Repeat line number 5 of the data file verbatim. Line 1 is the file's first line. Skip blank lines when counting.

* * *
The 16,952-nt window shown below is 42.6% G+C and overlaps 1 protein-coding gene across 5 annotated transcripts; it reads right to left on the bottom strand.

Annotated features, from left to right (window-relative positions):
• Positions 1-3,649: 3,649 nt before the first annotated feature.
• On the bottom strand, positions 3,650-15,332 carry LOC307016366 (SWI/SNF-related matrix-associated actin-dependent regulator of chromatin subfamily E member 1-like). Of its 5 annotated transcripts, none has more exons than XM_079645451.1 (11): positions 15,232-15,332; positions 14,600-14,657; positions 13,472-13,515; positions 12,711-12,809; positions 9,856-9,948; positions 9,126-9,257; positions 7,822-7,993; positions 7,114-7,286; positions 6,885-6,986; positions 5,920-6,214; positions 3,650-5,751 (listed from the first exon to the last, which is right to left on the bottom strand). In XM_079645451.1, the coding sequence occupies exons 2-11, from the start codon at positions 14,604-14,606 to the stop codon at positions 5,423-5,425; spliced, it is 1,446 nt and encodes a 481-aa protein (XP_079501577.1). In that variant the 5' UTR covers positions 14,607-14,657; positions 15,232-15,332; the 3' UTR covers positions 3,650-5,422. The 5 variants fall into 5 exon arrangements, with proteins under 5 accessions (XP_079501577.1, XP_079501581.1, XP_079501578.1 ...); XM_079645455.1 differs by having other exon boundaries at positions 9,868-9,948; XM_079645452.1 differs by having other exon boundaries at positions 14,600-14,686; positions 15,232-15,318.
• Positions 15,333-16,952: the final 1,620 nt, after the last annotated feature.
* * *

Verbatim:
• Positions 15,333-16,952: the final 1,620 nt, after the last annotated feature.